"See No Evil" - Batman: Animated Continues ~ What'cha Reading?

“See No Evil” – Batman: Animated Continues


"See No Evil" - Batman: Animated Continues

“See No Evil”

Written by Martin Pasko

Directed by Dan Riba

Welcome back to What’cha Reading’s Batman: The Animated Series recap series.  As we countdown to Batman v. Superman: Dawn of Justice, we’ve looked back on the first season of the Bruce Timm and Eric Radomski series of the 90’s.  It was an interesting time for the character as he was iconic, but nowhere near the nearly god-like level he’s viewed as today.  While the movies were quickly phasing out, fans still deeply admired the clear portrayal of the Dark Knight that still many hold as the definitive characterization today.  The Batman: The Animated Series worked as an entertaining program for both children and adults and I, along with many others, have deeply fond memories of Batman at this time.  Before Christopher Nolan, Jonathan Nolan, and David S. Goyer re-envisioned and reawakened interest in the DC Comics hero, Bruce Timm and company did it first with their animated take on the iconic vigilante.

sne“See No Evil” is an interesting episode as it, yet again, features a newly created villain, but one that is far more relatable and less extreme as the Joker or Scarecrow.  The villain in this episode, as written by Martin Pasko, is Lloyd Ventrix.  He’s an ex-con with an ex-wife and daughter.  His wife Helen (Jean Smart) has a 100 foot restraining order against him and is secretly planning on moving her and their daughter some place far away from Ventrix.  Other than what we’re told, we’re never quite certain as to why Ventix needs to be kept away from his family.  We could surmise that he was a thief and possibly abusive, but in lacking integral facts, he becomes a somewhat sympathetic villain.  The real threat he poses in “See No Evil” is that he will stop at nothing to be with his daughter Kimmy (Elizabeth Moss), even if it means inadvertently putting her in danger.  Ventrix, through usage of an invisible sheath being developed by a scientist associated briefly with Wayne Tech, is able to appear to Kimmy as an imaginary friend she’s named Mojo.  With the invisibility cloak, Ventrix robs a jewelry expo near the beginning of the episode and plans on being able to provide for his daughter.

There are certain aspects of Lloyd Ventix that are reminiscent of the later portrayals of Flint Marko/William Baker Sandman villain from Marvel Comics.  We’d like Ventrix to be able to make reparations with his wife, but he is dangerous.  After Batman is defeated by Ventrix early on, he heads to Wayne Tech Optical Research and meets with Lucius Fox (Brock Peters).

  • This is our first introduction to Lucius Fox, outside of the comics,  It wasn’t until 2005’s Batman Begins that he became a major figure in DC Comics and Batman stories.  Morgan Freeman played Mr. Fox throughout The Dark Knight Trilogy.  The character was recently introduced near then end of FOX’s Gotham season one.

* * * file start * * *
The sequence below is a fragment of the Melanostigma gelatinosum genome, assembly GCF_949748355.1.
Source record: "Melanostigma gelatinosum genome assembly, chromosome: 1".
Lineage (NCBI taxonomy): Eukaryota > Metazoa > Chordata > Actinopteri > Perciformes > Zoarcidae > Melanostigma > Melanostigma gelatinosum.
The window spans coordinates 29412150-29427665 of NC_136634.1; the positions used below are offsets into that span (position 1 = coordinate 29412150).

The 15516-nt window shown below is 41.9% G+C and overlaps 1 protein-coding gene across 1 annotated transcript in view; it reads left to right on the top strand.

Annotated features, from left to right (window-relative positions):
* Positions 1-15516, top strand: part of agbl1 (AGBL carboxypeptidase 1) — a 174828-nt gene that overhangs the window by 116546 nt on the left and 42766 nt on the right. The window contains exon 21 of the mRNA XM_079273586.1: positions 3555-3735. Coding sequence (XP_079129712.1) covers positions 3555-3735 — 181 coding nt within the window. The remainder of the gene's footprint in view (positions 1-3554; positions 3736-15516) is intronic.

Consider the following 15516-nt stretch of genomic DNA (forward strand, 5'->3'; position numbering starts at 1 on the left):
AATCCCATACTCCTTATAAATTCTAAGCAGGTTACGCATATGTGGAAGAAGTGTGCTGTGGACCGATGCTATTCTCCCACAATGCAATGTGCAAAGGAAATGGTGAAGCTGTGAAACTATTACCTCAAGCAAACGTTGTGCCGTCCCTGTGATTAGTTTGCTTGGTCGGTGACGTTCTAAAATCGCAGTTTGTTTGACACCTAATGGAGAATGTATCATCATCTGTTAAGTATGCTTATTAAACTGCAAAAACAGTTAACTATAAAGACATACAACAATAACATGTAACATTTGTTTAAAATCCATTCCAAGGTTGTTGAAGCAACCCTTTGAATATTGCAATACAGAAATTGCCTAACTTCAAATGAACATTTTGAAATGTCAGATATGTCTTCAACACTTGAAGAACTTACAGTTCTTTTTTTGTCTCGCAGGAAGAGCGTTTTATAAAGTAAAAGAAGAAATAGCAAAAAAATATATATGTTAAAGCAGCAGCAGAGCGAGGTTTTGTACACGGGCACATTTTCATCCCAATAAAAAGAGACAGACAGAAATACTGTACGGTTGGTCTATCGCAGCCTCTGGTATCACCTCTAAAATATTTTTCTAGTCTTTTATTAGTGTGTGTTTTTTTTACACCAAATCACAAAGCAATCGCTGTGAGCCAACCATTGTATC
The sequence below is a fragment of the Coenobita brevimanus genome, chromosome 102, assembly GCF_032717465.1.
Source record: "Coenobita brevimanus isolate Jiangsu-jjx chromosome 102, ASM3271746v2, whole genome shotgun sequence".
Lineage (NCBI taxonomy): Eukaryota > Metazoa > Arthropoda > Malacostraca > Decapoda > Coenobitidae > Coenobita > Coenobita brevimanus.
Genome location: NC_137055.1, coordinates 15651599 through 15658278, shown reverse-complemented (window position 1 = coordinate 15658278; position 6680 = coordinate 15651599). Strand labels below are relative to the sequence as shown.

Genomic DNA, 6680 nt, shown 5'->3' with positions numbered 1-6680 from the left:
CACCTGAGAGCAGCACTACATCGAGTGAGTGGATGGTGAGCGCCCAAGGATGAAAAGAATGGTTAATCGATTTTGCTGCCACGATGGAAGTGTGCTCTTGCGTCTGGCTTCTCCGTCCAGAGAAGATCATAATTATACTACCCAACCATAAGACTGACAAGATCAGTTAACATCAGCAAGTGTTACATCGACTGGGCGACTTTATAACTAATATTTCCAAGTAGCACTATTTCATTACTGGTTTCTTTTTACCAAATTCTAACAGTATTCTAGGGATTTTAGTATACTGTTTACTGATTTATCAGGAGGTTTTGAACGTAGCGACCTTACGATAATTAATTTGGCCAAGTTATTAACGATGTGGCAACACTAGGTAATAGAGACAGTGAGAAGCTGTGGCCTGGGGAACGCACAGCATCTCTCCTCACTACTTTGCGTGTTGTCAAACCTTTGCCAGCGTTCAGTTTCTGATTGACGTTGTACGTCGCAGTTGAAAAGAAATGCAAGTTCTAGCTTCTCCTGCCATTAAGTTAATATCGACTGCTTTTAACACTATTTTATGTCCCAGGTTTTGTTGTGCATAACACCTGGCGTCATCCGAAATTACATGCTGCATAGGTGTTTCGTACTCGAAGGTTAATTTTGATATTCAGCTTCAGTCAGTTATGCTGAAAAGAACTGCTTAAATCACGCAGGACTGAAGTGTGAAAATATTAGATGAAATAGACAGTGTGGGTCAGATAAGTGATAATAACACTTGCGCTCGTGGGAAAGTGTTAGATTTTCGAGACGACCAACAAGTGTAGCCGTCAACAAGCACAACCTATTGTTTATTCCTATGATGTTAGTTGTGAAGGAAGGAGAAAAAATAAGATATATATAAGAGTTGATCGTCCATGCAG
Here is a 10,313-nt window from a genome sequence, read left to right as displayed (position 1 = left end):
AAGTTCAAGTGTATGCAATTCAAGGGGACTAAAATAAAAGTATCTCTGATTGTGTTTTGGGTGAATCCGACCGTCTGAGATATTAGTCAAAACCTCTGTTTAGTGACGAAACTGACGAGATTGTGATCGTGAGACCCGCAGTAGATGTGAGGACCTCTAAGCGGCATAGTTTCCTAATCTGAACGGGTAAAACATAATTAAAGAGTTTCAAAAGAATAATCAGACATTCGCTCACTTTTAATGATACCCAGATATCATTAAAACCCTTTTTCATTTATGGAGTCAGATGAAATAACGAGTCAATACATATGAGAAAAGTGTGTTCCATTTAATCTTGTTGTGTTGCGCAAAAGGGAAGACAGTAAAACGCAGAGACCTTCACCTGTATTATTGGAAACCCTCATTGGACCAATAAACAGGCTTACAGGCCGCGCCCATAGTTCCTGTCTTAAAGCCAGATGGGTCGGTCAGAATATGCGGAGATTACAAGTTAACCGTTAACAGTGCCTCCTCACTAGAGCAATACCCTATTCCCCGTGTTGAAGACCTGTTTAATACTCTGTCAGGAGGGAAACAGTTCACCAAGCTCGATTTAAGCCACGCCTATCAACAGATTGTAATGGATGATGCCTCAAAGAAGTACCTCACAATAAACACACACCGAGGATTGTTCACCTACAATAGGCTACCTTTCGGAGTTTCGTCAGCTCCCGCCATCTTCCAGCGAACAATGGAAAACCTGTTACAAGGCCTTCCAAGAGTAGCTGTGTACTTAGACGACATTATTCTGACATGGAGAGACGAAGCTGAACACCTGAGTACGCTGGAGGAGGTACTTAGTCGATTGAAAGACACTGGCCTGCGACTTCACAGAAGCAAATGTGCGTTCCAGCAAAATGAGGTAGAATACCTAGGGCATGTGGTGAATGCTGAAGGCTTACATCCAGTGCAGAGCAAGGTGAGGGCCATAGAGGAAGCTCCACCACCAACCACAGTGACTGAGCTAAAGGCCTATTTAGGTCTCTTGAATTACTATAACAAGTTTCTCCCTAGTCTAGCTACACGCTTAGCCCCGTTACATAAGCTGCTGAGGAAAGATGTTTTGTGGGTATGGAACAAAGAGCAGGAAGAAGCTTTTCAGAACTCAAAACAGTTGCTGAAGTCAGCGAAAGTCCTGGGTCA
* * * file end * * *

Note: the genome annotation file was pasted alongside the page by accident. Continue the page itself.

Bruce Wayne learns that prolonged usage of the invisibility sheath is toxic to the user.  It’s this very toxicity that would have originally led to a plot that had Kimmy in danger after Ventirx abducts her.  Due to broadcasting standards, the original sequence was cut and later rewritten to feature Ventix trying to abduct his daughter, only to be stopped by Batman.  I very much enjoyed the work put into “See No Evil” and while the original ending would have been interesting, this cut was well done.  The animation work is strong as ever, especially with the facial expressions created for Kimmy and Ventrix.  We see her recoil at first sight of seeing that her father is really Mojo.  It’s shocking and works far better than any sequence that would have placed her in danger.  There’s a jarring realness to the fact that Kimmy has been turned against her father, probably because of everything her mother has told her about him.  It’s this darkness that’s inherent in the Martin Pasko script for “See No Evil” that makes it such a great Batman story.


Upon re-watching Batman: The Animated Series, I am reminded of how pure the character was at this point.  This was before a successful film trilogy, a series of acclaimed video games, and a flagship series by Scott Snyder and Greg Capullo.  What Bruce Timm, Eric Radomski, and company gave fans was an expression of a hero that didn’t have any powers, existed in a timeless city, and went up against wave upon wave of rogues.  Batman was scary.  Batman was fun.  Batman was iconic.  The work done on Batman: The Animated Series holds up all these years later and is on equal footing with the work of Max Fleischer’s Superman shorts.

Stay tuned for more Batman: The Animated Series.




About Author

Mild mannered reporter, Steven Biscotti, has an avid interest in all things comic books, movies, and music (especially pertaining to Coldplay.) Always ready, professional, and on the scene, those closest to him may suspect he's actually from another planet. @ReggieMantleIII

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